How deep a rabbit scratch is largely dependent on how long your rabbit’s nails are. Trimming your rabbit’s nails is an important responsibility for every responsible bunny owner. Long nails for rabbits can be uncomfortable or even harmful to your rabbit and can mean deeper bunny scratches for you. 

For a guide on how to properly care for your rabbit’s nails, you may refer to my past article on how to trim your rabbit’s nails. 

Do Rabbit Scratches Get Infected?

Rabbit scratches can get infected.  However, since rabbits are clean animals, rabbit scratches rarely become infected. If you are smart about cleaning a bleeding rabbit scratch and medicate as needed with over-the-counter antibiotic ointments, rabbit scratches are nothing to worry about.

A sanitary enclosure for your rabbit minimizes the risk of getting an infection when your rabbit does scratch you because it’s much more likely that any infectious material will come from material on your rabbit’s nails, not from the rabbit itself.

Photo Credit – Bigstockphoto

Disease And Bacteria From A Rabbit Scratch

There are some bacteria and diseases that you can get from your rabbit when they scratch you, but this is a very uncommon occurrence. Still, you should be aware of potential dangers, no matter how rare, so you can communicate with your veterinarian and your own medical doctor.

If your rabbits have been seen by their veterinarian annually for general health checks, then it’s unlikely that your rabbit has any of these health issues that can also affect humans. Still, you should be aware of the dangers associated with a bunny scratch so that you can be on the watch out and be ready to communicate with your medical professional if concerns arise.

Rabies Transmitted By Rabbits

In researching the risk of rabies in domestic rabbits, I went to the experts; The US CDC and the US NIH.

The CDC clearly states “Small rodents (like squirrels, hamsters, guinea pigs, gerbils, chipmunks, rats, and mice) and lagomorphs (including rabbits and hares) are almost never found to be infected with rabies and have not been known to transmit rabies to humans.”[Source]

However, the National Institute of Health has published a research paper that notes that domestic rabbits are highly susceptible to rabies infection, though it is still very uncommon. The research notes that all known cases of rabies in domestic rabbits happened after exposure to infected raccoons or skunks. The NIH research notes no cases of transfer of rabies from rabbits to humans.[Source]

When the CDC talks about how rabies is transmitted to humans, they say “People usually get rabies from the bite of a rabid animal. It is also possible, but rare, for people to get rabies from non-bite exposures, which can include scratches, abrasions, or open wounds that are exposed to saliva or other potentially infectious material from a rabid animal.”[Source]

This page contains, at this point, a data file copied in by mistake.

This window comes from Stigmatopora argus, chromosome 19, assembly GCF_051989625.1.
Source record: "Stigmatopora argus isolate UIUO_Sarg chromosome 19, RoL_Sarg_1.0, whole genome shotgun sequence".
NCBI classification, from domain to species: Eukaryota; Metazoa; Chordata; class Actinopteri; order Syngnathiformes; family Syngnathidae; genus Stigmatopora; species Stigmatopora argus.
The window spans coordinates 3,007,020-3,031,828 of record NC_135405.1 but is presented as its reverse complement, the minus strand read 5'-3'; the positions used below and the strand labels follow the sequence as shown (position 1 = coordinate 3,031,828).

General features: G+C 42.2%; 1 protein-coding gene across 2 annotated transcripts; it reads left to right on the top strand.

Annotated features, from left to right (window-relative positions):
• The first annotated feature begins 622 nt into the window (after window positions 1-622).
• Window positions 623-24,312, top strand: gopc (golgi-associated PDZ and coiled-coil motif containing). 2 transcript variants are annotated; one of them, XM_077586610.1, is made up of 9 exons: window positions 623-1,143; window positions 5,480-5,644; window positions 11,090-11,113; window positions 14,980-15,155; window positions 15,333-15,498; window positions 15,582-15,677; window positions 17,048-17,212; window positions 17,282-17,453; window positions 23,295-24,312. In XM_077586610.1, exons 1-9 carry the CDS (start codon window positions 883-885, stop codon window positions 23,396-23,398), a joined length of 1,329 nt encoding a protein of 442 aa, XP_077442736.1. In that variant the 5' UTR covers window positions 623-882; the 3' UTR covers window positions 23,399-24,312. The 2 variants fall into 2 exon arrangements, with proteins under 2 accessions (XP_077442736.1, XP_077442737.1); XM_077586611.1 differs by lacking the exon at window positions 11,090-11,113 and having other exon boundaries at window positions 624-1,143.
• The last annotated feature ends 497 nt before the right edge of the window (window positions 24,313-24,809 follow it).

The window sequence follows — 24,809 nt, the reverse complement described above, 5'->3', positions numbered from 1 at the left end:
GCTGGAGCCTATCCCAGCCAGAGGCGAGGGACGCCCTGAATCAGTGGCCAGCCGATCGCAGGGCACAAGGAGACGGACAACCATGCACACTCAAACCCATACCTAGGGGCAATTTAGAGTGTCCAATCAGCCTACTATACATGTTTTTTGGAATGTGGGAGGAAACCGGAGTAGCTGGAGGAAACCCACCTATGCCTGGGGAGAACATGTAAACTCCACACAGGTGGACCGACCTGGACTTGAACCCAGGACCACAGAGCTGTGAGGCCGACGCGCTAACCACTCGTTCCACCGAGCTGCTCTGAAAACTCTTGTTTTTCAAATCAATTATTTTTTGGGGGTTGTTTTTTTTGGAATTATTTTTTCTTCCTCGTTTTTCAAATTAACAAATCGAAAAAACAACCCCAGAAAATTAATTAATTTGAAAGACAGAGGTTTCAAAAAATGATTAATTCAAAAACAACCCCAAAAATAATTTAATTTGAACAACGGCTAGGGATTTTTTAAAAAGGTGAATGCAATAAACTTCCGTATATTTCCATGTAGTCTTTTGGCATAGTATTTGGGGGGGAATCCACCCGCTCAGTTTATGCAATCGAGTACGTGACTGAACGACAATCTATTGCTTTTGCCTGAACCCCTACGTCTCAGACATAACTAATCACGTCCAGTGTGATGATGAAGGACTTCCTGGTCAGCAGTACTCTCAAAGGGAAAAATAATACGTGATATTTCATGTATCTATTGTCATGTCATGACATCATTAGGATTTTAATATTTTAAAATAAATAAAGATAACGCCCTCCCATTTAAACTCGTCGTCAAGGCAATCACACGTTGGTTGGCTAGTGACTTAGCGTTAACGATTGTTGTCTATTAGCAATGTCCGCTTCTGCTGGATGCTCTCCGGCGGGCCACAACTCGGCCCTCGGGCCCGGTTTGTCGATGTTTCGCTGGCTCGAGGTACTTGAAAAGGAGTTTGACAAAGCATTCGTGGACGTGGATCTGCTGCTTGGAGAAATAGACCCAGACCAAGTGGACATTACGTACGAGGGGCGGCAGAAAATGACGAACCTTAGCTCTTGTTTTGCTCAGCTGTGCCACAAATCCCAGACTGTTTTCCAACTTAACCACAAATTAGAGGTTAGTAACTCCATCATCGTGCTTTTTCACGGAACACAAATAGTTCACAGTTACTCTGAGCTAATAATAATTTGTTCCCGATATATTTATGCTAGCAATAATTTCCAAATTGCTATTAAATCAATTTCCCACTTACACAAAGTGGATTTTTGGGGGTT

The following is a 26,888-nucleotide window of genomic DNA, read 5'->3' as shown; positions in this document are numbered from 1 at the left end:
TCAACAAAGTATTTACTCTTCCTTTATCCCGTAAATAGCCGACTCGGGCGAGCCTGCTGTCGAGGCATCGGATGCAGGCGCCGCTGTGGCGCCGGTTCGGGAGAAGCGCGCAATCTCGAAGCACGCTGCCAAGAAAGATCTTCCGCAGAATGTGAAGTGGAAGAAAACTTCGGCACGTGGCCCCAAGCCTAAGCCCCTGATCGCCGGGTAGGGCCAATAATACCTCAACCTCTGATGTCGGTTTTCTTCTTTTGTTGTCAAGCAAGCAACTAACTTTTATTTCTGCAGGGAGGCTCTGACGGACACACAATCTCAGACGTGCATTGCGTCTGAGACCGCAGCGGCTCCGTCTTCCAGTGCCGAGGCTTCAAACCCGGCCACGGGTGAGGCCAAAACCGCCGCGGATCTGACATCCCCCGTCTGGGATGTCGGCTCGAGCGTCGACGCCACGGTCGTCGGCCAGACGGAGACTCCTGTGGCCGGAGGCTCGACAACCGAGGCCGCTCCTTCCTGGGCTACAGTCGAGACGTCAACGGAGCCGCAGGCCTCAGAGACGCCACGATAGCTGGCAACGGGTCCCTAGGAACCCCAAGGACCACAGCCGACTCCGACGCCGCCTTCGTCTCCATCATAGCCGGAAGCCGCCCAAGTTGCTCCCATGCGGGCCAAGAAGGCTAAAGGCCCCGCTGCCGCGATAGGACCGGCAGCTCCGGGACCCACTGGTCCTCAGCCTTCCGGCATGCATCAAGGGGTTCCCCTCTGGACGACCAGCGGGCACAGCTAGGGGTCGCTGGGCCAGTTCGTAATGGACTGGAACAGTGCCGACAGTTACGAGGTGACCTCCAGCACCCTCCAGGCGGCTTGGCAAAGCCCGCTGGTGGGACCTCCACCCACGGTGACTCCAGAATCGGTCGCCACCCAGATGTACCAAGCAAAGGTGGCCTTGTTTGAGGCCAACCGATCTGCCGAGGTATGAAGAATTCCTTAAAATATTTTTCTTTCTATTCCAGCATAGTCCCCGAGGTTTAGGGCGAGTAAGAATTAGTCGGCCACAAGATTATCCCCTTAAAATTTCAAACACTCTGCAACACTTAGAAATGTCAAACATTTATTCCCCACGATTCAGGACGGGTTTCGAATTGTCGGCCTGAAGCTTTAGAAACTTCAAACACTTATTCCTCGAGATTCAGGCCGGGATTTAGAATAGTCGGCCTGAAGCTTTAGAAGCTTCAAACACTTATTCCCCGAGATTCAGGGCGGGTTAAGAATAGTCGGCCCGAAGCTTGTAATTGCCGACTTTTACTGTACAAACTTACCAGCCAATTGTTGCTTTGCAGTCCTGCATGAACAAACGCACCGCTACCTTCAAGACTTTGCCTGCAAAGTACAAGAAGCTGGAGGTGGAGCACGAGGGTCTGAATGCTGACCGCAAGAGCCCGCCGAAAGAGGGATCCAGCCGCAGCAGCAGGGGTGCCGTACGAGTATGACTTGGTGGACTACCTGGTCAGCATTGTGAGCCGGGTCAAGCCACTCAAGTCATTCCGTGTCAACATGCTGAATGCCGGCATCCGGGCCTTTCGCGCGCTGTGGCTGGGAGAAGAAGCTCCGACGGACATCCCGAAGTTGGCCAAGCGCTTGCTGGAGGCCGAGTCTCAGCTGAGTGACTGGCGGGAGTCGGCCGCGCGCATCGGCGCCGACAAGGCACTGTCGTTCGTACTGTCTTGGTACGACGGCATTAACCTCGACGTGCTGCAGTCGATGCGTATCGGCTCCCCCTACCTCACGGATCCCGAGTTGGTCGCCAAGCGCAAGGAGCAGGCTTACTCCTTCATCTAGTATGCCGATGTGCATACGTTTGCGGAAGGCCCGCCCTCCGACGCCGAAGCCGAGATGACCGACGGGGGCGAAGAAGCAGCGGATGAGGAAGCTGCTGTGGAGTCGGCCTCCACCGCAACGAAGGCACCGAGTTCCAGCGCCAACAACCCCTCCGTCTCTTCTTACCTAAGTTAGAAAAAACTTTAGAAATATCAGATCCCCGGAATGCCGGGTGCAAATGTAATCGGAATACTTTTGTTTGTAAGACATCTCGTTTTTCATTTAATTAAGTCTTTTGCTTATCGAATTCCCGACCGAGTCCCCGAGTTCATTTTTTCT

So let me summarize what my research found regarding rabies and domestic rabbits.

While domestic rabbits are susceptible to rabies infection, they are almost never found to be infected. All known cases of infection in domestic rabbits have happened after contact with an infected raccoon or skunk. There have not been any cases of rabbits transmitting rabbits to humans.

While it’s possible for rabies to be transmitted to humans through scratches, it’s very unlikely. To transmit rabies through a scratch would require that the scratch be deep enough to draw blood, and then that the scratch be exposed to the saliva of the infected animal.

Nearly all cases of rabies transmission from animals to humans have happened after bites, not scratches.

Then, we need to remember that the CDC tells us that the vast majority of rabies cases in humans come from bites, not from scratches.

The chances of getting rabies from a scratch from your pet rabbit are very unlikely. However, if your rabbit seems unwell in any way, you should talk to your vet and medical doctor asap.

Rabbit Rabies Vaccine

There is no rabies vaccine licensed for use in the United States. As a matter of fact, there are no vaccines licensed for use with rabbits in the US. Other countries have licensed and even required vaccines for rabbits, though to our knowledge no country has a rabies vaccine for rabbits because of the very low risk.

Tularemia Transmitted By Rabbits

In researching Tularemia, I went to the CDC’s Frequently Asked Questions regarding this disease.

Tularemia (also known as Rabbit Fever) is a rare but serious disease that infects wild rabbits throughout the United States and other countries. While it can be transmitted to humans by animal scratches, it can also be transmitted through simple contact with infected animals.

It is very unlikely that your domestic rabbit will have Tularemia unless it has contact with wild animals, including wild rabbits.

Tularemia can be fatal but it is also treatable.  This disease can be treated with antibiotics. Since there are so many ways to be exposed to this disease, it is much more likely you’ll catch tularemia while working outside than when scratched by our pet bunny.

Tetanus Transmitted By Rabbits

The CDC tells us that tetanus is caused by a common bacteria that is present all around us, in dust, dirt, poop, and saliva. Tetanus develops when this bacteria gets into open wounds.[Source]

Rabbits are also low-risk carriers of tetanus but they can carry this bacterial toxin. However, you are not at any more at risk of getting tetanus from a rabbit scratch than from any other scratch.

Regardless, you should talk to your medical professional about your tetanus vaccine status. In our family, we get a tetanus shot as suggested by our doctor to avoid worries from every little scratch.